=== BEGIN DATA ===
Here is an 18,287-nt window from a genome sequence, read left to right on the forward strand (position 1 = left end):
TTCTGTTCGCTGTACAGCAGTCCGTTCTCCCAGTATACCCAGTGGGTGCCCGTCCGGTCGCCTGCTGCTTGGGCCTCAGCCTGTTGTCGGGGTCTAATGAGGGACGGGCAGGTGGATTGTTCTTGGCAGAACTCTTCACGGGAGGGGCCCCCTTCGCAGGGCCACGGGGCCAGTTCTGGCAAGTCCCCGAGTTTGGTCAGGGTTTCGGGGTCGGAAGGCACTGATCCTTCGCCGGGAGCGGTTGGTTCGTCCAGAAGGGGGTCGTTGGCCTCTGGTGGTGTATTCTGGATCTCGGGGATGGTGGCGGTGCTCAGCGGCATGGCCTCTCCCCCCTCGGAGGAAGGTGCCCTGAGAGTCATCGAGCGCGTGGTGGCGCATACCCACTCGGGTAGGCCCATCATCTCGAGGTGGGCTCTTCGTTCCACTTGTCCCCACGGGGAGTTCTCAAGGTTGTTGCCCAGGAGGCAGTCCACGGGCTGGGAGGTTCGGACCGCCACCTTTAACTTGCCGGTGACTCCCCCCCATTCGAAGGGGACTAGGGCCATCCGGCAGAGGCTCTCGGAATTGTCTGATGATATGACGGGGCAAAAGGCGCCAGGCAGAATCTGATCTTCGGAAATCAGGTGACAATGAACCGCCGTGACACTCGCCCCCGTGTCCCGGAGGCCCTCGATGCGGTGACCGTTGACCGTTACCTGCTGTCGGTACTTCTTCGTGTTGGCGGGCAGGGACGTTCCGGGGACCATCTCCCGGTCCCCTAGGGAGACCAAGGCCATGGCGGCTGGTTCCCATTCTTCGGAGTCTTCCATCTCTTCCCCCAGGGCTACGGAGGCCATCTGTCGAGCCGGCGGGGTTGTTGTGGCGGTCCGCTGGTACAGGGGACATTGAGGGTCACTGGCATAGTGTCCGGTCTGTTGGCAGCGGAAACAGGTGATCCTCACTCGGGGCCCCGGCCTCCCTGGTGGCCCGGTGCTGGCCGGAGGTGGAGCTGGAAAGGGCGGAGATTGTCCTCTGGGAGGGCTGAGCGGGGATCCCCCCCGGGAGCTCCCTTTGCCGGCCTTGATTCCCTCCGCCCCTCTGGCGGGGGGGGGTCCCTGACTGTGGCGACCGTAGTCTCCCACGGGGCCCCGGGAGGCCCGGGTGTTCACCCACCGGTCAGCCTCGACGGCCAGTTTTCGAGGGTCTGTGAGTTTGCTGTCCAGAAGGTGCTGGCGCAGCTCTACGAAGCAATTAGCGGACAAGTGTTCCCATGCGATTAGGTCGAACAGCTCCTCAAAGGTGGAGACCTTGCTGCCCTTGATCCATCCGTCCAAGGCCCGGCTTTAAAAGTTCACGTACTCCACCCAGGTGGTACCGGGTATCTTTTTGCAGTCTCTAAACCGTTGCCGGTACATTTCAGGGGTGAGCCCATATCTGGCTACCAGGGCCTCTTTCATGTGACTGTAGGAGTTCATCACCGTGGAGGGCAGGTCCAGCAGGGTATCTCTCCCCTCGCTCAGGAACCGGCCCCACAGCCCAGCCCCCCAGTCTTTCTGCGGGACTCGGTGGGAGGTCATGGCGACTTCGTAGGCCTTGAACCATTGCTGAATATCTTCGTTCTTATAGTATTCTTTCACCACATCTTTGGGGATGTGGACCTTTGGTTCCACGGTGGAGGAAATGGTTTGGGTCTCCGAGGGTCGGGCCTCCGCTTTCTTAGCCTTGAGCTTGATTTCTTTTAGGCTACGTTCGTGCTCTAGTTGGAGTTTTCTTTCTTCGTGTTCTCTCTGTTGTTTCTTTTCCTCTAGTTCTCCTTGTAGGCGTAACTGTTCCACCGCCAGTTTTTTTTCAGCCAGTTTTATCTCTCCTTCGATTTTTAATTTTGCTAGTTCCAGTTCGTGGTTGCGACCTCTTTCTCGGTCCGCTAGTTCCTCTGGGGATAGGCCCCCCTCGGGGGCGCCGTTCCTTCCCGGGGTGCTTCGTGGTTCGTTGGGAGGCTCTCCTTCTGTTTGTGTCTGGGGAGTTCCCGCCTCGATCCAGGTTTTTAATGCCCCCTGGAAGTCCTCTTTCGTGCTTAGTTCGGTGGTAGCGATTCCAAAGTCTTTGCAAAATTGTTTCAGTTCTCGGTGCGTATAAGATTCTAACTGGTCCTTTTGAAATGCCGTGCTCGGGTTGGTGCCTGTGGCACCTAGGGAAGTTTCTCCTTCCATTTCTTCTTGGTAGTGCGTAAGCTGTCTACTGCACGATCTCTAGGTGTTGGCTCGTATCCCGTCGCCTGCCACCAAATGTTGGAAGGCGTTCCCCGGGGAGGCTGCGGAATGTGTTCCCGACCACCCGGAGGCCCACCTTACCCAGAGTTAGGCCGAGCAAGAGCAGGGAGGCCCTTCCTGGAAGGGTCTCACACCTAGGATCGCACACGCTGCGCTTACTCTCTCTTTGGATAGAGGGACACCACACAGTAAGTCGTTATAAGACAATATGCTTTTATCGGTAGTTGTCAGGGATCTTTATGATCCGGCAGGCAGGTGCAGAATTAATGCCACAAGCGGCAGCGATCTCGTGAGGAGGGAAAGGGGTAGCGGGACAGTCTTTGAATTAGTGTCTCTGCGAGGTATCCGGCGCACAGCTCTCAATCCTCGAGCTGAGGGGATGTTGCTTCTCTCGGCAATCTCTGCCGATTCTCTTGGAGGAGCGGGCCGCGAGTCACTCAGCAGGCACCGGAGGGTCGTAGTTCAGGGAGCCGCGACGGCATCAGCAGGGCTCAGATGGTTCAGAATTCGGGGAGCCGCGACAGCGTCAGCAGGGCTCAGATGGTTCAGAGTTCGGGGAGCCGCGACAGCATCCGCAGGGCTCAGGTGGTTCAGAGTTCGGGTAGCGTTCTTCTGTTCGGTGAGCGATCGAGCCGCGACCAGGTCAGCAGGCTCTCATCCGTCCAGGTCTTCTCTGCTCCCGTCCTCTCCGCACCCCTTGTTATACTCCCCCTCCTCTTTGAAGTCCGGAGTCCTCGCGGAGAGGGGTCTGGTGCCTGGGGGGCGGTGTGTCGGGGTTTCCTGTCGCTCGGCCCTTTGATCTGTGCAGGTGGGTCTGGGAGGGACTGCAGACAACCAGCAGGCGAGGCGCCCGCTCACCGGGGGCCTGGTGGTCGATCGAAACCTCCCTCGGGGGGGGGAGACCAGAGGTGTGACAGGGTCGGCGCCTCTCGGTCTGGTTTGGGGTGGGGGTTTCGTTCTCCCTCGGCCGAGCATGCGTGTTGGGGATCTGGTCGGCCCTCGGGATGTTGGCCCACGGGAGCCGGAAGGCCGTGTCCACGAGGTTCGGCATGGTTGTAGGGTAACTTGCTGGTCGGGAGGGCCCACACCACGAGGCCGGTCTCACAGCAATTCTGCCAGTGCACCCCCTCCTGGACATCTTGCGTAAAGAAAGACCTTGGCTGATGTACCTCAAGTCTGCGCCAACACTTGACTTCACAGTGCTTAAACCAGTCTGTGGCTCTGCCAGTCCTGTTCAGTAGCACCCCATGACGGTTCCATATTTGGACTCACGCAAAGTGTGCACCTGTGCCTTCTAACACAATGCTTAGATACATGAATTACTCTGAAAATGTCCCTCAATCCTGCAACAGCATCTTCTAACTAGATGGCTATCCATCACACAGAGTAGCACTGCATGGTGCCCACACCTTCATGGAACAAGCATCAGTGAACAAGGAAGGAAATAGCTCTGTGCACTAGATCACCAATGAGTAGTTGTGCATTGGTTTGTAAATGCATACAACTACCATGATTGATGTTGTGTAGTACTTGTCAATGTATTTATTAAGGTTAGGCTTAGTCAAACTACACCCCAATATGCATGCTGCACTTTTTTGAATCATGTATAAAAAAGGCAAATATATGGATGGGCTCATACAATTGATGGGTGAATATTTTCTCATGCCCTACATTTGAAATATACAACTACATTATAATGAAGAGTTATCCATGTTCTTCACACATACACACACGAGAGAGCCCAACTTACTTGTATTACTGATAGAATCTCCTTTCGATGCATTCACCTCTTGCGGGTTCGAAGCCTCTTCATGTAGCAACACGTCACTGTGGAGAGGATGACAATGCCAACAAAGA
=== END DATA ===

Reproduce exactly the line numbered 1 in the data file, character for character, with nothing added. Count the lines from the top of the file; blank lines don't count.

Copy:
Here is an 18,287-nt window from a genome sequence, read left to right on the forward strand (position 1 = left end):